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Daniil Medvedev Hates The Indian Wells Court, And It Hates Him Back

Daniil Medvedev lies on the court during his fourth-round match at Indian Wells.
Frederic J. Brown/AFP via Getty Images

In seventh grade, we were taught that there were three types of conflict in stories: man vs. man, man vs. self, man vs. nature. This taxonomy never felt especially useful until I saw Daniil Medvedev go a perfect 3-for-3 in his third-round match Tuesday at Indian Wells.

Nominally it was a tennis match against Sascha Zverev, who savors a long slog from the baseline. And every tight Medvedev match will involve a little self-flagellation. But it was primarily a battle between the Russian and a court surface that he profoundly despises.

Medvedev has either won or gone deep in every hard-court tournament of note, but he has never advanced past the fourth round at Indian Wells. The world No. 6 has spent the last few days complaining about how slowly the ball bounces off the courts, making it very difficult to finish points. When Medvedev doesn't like his work conditions, he can't hide it. “It’s the worst surface in the world for me," he said of clay in 2021. "But if you like to be in the dirt like a dog, I don’t judge.” Medvedev has argued that most of his colleagues are also struggling at Indian Wells, all but an unnamed group of 10 who "have something in their game that can help them."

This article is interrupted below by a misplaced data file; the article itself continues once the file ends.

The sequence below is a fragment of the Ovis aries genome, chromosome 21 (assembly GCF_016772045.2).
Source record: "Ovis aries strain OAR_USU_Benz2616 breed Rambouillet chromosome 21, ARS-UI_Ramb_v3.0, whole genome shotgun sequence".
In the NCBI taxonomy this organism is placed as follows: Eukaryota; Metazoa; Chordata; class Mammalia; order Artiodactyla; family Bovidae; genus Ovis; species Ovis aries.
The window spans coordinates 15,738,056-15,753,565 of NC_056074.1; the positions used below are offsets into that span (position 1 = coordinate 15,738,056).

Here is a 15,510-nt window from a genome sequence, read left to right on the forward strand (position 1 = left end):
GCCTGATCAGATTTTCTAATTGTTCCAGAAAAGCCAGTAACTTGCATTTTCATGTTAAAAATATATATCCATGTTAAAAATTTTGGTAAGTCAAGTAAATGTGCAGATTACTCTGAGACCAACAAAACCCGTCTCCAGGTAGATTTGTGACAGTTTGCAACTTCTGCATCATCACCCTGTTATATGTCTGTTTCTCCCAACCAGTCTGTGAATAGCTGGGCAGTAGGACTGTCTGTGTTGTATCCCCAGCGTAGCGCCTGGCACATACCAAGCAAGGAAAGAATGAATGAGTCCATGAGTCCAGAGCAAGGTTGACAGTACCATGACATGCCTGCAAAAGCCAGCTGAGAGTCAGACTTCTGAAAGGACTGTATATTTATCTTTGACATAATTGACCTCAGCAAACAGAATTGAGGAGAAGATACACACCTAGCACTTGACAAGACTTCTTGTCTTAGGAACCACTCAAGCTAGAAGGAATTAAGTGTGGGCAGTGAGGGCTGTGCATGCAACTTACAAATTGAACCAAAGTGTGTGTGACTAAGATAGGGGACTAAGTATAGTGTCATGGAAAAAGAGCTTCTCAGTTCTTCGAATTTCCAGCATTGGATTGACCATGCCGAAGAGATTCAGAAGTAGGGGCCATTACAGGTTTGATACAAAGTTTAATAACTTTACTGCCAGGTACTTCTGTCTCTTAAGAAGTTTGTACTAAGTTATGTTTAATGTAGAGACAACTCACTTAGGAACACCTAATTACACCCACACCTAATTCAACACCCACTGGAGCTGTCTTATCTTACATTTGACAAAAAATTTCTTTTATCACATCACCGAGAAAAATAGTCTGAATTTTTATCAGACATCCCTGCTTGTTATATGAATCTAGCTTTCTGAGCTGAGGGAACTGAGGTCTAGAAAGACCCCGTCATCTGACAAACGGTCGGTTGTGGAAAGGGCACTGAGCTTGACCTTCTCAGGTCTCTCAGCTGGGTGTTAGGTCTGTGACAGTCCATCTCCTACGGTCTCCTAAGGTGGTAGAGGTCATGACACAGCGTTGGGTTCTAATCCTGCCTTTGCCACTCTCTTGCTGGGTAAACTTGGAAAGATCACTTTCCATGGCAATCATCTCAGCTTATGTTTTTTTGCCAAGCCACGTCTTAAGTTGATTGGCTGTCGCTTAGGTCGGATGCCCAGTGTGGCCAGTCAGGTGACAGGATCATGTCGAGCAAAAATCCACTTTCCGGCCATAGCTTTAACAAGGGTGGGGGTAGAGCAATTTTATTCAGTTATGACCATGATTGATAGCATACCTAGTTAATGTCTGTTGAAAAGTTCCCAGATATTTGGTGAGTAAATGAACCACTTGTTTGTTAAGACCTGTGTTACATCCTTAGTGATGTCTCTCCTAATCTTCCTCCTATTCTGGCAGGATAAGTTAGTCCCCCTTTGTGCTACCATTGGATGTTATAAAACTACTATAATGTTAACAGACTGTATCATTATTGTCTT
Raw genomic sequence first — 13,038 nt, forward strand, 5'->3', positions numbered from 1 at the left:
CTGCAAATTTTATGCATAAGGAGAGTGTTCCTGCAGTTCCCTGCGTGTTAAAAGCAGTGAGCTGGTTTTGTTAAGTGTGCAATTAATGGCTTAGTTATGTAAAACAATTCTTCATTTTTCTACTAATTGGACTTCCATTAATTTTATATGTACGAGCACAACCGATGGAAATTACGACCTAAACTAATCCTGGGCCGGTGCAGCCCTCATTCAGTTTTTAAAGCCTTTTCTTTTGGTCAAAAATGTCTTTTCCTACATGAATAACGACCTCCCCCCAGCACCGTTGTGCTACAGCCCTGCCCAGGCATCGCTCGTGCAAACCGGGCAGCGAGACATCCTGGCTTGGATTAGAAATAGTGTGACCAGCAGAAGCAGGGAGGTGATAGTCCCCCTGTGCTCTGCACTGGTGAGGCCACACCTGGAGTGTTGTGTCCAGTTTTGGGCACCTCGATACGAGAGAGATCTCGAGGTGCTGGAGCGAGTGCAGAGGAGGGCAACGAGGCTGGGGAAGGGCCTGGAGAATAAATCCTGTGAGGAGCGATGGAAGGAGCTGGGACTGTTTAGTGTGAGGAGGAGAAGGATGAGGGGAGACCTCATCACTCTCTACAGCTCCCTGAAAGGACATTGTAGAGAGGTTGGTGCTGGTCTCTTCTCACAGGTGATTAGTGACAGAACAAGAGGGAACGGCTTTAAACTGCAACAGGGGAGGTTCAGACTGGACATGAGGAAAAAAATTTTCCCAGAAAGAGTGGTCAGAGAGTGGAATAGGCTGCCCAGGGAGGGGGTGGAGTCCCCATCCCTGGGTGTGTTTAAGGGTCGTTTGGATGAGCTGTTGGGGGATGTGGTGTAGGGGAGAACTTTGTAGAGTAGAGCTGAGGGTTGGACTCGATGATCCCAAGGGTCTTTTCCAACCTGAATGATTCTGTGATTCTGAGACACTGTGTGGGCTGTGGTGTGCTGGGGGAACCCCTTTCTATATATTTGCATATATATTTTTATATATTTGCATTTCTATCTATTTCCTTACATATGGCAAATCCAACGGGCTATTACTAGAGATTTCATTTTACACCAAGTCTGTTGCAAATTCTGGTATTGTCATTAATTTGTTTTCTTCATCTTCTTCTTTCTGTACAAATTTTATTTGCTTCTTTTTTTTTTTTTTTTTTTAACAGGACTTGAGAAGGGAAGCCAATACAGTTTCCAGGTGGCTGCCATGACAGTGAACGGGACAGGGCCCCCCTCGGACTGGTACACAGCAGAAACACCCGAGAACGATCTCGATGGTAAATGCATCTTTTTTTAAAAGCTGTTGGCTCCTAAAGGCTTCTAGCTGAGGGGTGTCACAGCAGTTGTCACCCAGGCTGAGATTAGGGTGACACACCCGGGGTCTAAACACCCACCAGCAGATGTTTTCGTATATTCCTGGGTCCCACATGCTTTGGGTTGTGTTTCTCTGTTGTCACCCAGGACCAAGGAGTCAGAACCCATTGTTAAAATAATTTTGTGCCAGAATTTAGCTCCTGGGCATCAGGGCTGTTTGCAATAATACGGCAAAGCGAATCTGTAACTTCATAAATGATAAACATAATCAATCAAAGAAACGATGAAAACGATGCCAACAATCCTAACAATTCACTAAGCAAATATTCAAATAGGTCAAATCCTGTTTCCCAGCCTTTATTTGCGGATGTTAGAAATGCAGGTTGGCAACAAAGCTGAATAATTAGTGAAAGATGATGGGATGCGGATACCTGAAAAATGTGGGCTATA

On Sunday, Medvedev threatened chair umpire Mo Lahyani with a potential bathroom break: "I’m gonna pee as slow as this court is. So you can take 25 minutes. The court is slow so I go slow."

On Tuesday, the gripes continued. "ATP is not doing good enough job on checking the courts. Because it's not hard court," he said. "And there are mics, so I need people to hear it."

The chair umpire Renaud Lichtenstein assured him it was indeed hard court.

"I know what is hard court. I'm a specialist on hard court. This is not hard court," Medvedev replied.

He saved his full-length physical comedy routine for a later changeover.

Freakin' disgrace to sport, this freakin' court. And they call it hard court. What a shame to call this awful court a hard court. I'll go to toilet but I don't care, give me time violation, I'm going to be as slow as the court again. I don't care, give me 10 time violations, I'll go [inaudible]. If they allow us to play on such court, I can allow myself to do whatever I want. [pause, takes a drink of water] Can I go to toilet?

He then mock-trudged his way off the court, ignoring Lichtenstein's pleas to hurry up.

Not long after, during a rally at 3-2 in the second set, Medvedev's right foot fishtailed out from under him and he collapsed in a heap. Slow to rise, he had his ankle wrapped by a physiotherapist. He said in press afterward that he had never rolled his ankle like this at the pro level.

Somehow, Medvedev still prevailed, 6-7(5), 7-6(5), 7-5, securing his 17th consecutive win. That match looked dicey before his slip. His matchup against Zverev was bound to be a mentally and physically draining baseline grind. Could it be that the court's treachery indirectly helped Medvedev's odds? He made a cheeky argument to that end.

"In the beginning it was quite painful. So I was more concerned and focused on my ankle than the game, and that actually helped me a little bit to play better," Medvedev said. "And then for the rest of the match, adrenaline was probably kicking in, so it was not easy to walk—that's why I was limping—but to move was easier. In a way I can understand how tough it is for the opponent when he sees you limping, and then running for all the drop shots and stuff." He intends to wrap his ankle and take a painkiller to play his next round, his first-ever quarterfinal at Indian Wells, with a familiar old enemy underfoot.

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